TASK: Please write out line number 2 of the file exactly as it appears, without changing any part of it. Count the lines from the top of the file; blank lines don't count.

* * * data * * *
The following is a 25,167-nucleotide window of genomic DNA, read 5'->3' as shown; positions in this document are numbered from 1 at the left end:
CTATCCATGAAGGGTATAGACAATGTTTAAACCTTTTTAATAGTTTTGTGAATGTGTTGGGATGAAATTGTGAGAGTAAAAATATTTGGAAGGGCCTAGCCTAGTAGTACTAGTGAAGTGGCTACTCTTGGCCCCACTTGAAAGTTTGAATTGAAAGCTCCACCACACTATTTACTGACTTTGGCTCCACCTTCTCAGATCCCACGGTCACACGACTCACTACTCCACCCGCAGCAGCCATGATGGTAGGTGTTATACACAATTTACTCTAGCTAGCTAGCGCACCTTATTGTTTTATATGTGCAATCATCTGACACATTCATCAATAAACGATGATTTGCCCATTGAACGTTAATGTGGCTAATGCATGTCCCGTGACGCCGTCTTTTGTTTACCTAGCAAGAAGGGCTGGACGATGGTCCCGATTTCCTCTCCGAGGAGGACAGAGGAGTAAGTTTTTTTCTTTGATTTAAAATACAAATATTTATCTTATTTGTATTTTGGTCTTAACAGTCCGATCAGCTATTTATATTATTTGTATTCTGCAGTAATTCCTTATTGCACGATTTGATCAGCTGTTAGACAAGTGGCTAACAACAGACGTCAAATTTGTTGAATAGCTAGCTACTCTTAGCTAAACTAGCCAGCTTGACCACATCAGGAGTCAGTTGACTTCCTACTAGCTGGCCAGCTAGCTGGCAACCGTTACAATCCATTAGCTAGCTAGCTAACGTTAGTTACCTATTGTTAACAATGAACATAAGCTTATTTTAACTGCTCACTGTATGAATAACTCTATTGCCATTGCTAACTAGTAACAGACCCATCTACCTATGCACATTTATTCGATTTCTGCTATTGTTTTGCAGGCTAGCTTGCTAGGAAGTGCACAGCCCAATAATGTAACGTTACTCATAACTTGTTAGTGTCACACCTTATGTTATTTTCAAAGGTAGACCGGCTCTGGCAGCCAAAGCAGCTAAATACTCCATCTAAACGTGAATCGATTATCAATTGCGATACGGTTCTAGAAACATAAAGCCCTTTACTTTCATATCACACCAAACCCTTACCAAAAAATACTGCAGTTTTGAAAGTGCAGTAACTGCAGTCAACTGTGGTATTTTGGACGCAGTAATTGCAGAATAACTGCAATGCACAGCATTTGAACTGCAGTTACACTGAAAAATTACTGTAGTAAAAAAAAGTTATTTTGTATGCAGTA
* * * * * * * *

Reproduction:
CTATCCATGAAGGGTATAGACAATGTTTAAACCTTTTTAATAGTTTTGTGAATGTGTTGGGATGAAATTGTGAGAGTAAAAATATTTGGAAGGGCCTAGCCTAGTAGTACTAGTGAAGTGGCTACTCTTGGCCCCACTTGAAAGTTTGAATTGAAAGCTCCACCACACTATTTACTGACTTTGGCTCCACCTTCTCAGATCCCACGGTCACACGACTCACTACTCCACCCGCAGCAGCCATGATGGTAGGTGTTATACACAATTTACTCTAGCTAGCTAGCGCACCTTATTGTTTTATATGTGCAATCATCTGACACATTCATCAATAAACGATGATTTGCCCATTGAACGTTAATGTGGCTAATGCATGTCCCGTGACGCCGTCTTTTGTTTACCTAGCAAGAAGGGCTGGACGATGGTCCCGATTTCCTCTCCGAGGAGGACAGAGGAGTAAGTTTTTTTCTTTGATTTAAAATACAAATATTTATCTTATTTGTATTTTGGTCTTAACAGTCCGATCAGCTATTTATATTATTTGTATTCTGCAGTAATTCCTTATTGCACGATTTGATCAGCTGTTAGACAAGTGGCTAACAACAGACGTCAAATTTGTTGAATAGCTAGCTACTCTTAGCTAAACTAGCCAGCTTGACCACATCAGGAGTCAGTTGACTTCCTACTAGCTGGCCAGCTAGCTGGCAACCGTTACAATCCATTAGCTAGCTAGCTAACGTTAGTTACCTATTGTTAACAATGAACATAAGCTTATTTTAACTGCTCACTGTATGAATAACTCTATTGCCATTGCTAACTAGTAACAGACCCATCTACCTATGCACATTTATTCGATTTCTGCTATTGTTTTGCAGGCTAGCTTGCTAGGAAGTGCACAGCCCAATAATGTAACGTTACTCATAACTTGTTAGTGTCACACCTTATGTTATTTTCAAAGGTAGACCGGCTCTGGCAGCCAAAGCAGCTAAATACTCCATCTAAACGTGAATCGATTATCAATTGCGATACGGTTCTAGAAACATAAAGCCCTTTACTTTCATATCACACCAAACCCTTACCAAAAAATACTGCAGTTTTGAAAGTGCAGTAACTGCAGTCAACTGTGGTATTTTGGACGCAGTAATTGCAGAATAACTGCAATGCACAGCATTTGAACTGCAGTTACACTGAAAAATTACTGTAGTAAAAAAAAGTTATTTTGTATGCAGTA